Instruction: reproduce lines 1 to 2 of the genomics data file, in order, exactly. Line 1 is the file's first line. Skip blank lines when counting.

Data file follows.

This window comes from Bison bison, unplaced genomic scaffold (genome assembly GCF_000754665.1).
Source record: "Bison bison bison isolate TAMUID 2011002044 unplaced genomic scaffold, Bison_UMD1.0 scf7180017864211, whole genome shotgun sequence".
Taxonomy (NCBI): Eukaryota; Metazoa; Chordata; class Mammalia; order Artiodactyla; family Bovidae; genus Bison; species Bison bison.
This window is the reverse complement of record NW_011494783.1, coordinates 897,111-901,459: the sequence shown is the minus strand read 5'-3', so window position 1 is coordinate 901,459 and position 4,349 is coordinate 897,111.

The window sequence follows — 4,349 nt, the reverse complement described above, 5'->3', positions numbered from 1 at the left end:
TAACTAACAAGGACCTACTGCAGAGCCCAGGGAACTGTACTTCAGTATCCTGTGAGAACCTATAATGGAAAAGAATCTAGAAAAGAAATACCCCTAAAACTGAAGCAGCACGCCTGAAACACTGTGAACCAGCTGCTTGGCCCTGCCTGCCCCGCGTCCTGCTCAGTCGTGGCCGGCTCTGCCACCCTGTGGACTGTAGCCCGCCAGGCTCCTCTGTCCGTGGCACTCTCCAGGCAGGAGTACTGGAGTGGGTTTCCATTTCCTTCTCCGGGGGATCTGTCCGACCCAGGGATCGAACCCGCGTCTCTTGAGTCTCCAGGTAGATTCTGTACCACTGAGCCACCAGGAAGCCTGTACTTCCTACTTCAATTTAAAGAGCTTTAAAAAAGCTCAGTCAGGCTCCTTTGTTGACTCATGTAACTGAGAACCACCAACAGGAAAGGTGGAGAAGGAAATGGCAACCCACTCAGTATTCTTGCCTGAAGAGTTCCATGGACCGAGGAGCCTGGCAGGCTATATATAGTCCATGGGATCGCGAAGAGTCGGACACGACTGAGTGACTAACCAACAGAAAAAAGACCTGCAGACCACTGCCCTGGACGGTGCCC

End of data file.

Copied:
This window comes from Bison bison, unplaced genomic scaffold (genome assembly GCF_000754665.1).
Source record: "Bison bison bison isolate TAMUID 2011002044 unplaced genomic scaffold, Bison_UMD1.0 scf7180017864211, whole genome shotgun sequence".